- The Anishinaabek: Ojibway, Odawa, Potawatami around the Great Lakes, Algonquian in the eastern forests, and Cree north and west of the forests.
- the Haudenosaunee Confederacy: Mohawk, Oneida, Onondaga, Cayuga, Seneca and Tuscarora in many communities southeast of the Great Lakes
To understand these various tribes and their cultural diversity, we would have to experience the context in which they lived, including their geography and their relationship to the earth, sky, and stars in each season.
Only from this point of view can we understand indigenous culture or teachings, which is necessary before we can truly understand their stories. You can view this map to see your own region.
Star Stories / Anangoonh Aadizokaanan
Like the European colonization of the land, there was also an imposition of European star stories on top of the already existing rich stories of the Americas.
The stories of existing indigenous stars were not just stories of “higher beings” and their often amorous encounters, but were seen as part of a holistic perspective on life and spirituality. All; The plants, animals, water, sky and air were intertwined in a complex web of life, understanding and respect. The stars were a key part of that comprehensive narrative.
Anishinaabemowin, the language of the Anishinaabe, is a language of action and doing. That same language talks about the science in space, how something works and its state of being. All of these ideas are necessary to provide the context for indigenous astronomy.
For the Anishinaabe, stars are animated because they move and have spirit. Spirituality plays an important role in the universe due to both movement and energy. The creator of Anishinaabek had the idea of creating clans from the stars so that everything starts with the stars. Learning to understand the stars is extremely important to help predict both the weather, seasonal migration and other important activities in life.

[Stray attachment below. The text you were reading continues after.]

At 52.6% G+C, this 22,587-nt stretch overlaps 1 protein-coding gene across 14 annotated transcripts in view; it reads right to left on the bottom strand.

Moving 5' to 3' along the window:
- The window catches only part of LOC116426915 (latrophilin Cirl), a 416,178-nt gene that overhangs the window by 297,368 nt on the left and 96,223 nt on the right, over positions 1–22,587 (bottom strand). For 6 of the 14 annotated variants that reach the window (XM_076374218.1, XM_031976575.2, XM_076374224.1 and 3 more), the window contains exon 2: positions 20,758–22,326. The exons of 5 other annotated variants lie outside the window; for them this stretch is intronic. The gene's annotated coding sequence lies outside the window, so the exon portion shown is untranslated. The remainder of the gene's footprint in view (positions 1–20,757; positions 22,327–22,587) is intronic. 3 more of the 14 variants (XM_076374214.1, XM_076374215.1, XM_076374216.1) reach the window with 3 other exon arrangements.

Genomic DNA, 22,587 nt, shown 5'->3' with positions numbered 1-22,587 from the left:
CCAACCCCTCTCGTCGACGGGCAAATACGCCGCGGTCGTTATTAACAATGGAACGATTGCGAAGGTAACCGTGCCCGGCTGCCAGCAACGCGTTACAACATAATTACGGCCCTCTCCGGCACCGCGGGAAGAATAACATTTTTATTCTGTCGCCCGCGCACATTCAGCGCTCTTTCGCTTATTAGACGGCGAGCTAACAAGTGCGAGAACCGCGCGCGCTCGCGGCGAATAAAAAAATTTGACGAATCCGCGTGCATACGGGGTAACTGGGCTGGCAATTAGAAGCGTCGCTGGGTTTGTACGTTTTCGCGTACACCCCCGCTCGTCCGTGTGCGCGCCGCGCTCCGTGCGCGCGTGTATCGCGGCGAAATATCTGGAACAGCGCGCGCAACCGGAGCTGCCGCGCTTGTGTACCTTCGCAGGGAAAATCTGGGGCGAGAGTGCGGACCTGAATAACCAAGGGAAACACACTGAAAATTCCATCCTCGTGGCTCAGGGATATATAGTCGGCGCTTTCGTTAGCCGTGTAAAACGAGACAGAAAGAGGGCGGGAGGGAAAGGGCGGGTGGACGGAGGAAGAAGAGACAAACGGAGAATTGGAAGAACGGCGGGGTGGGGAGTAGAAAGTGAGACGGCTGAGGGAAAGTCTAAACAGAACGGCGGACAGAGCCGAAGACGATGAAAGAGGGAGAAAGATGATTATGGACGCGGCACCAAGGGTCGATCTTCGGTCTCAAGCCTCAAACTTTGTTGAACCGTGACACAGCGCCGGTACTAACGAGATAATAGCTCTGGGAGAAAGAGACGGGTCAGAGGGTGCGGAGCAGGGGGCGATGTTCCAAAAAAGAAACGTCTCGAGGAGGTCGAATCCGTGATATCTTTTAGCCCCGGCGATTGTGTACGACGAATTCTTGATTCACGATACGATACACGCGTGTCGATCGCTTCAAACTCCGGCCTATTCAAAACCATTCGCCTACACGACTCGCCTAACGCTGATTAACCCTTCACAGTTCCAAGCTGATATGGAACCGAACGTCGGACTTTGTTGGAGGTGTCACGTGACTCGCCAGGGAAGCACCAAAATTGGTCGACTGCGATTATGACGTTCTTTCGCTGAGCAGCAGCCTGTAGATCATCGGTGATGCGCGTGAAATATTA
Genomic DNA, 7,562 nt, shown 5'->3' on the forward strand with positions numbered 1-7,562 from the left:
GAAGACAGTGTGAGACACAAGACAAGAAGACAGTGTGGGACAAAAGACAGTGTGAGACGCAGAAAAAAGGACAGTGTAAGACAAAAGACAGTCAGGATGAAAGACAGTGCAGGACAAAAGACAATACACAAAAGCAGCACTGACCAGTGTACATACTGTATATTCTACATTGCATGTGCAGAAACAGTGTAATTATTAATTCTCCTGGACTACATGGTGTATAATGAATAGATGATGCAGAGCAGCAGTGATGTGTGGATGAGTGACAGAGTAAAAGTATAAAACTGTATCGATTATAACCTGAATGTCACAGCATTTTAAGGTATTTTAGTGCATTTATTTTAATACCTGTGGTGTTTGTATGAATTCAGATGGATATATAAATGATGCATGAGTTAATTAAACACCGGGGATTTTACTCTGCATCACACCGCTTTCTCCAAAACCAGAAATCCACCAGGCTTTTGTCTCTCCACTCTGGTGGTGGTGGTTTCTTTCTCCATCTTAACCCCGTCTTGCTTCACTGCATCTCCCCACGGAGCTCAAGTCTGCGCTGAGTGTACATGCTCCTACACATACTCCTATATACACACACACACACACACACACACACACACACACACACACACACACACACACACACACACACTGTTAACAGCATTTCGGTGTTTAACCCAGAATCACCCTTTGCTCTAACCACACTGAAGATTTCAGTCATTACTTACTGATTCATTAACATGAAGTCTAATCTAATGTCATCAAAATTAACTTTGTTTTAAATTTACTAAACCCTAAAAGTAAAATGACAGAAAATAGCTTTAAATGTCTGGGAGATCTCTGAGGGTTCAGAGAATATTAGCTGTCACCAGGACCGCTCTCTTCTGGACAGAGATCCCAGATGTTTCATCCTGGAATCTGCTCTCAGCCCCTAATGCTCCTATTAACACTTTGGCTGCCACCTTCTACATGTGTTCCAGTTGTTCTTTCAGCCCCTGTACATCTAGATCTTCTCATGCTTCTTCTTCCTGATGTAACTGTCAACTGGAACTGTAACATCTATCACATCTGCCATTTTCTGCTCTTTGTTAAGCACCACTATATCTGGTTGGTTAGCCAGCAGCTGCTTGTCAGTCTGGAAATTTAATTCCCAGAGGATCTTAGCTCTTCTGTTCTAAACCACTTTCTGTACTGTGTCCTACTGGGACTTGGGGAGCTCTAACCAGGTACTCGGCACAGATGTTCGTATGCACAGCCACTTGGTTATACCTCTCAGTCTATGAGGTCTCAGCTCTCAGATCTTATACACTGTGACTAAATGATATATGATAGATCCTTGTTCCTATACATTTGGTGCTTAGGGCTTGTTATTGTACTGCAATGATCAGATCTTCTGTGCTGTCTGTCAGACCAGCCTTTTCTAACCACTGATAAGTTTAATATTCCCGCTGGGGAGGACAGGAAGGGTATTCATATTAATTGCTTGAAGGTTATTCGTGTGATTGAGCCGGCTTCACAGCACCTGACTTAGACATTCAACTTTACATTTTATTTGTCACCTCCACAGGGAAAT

For example, in this part of the world we experience the four seasons which, for many indigenous people, were marked by key events:
- Autumn: hunting for elk, obtaining food and materials necessary for the winter.
- Winter: Storytelling and family time, reconnecting with each other
- Spring: ice breakup, seasonal flooding and danger
- Summer: cheats and more free time
Significantly, the Ojibwe sky constellations are filled with stories that speak of and around the key themes that gain dominance during the night sky of a particular season. For example, in the autumn sky is the large constellation of the Elk, which becomes the center of the night sky at that time of year. Similarly, fall was also the time of elk hunting, when many people participated in hunting or harvesting elk.
During spring there is a danger of falling through breaking ice and being swept away. Often at this time of year, creaking and groaning can be heard under the ice. Not surprisingly, the constellation that represents this time of year AND is well placed in the night sky is the panther/water lynx whose tail would pierce through the ice endangering the lives of many.
Indigenous constellations provide the rich perspective of an integrated understanding of life and death that serves as a constant reminder of how one should live their life. Other constellations provided additional stories that would serve to both enhance understanding of the world and provide a moral or an important way to live life.
So what star patterns do indigenous people see near the Big Dipper?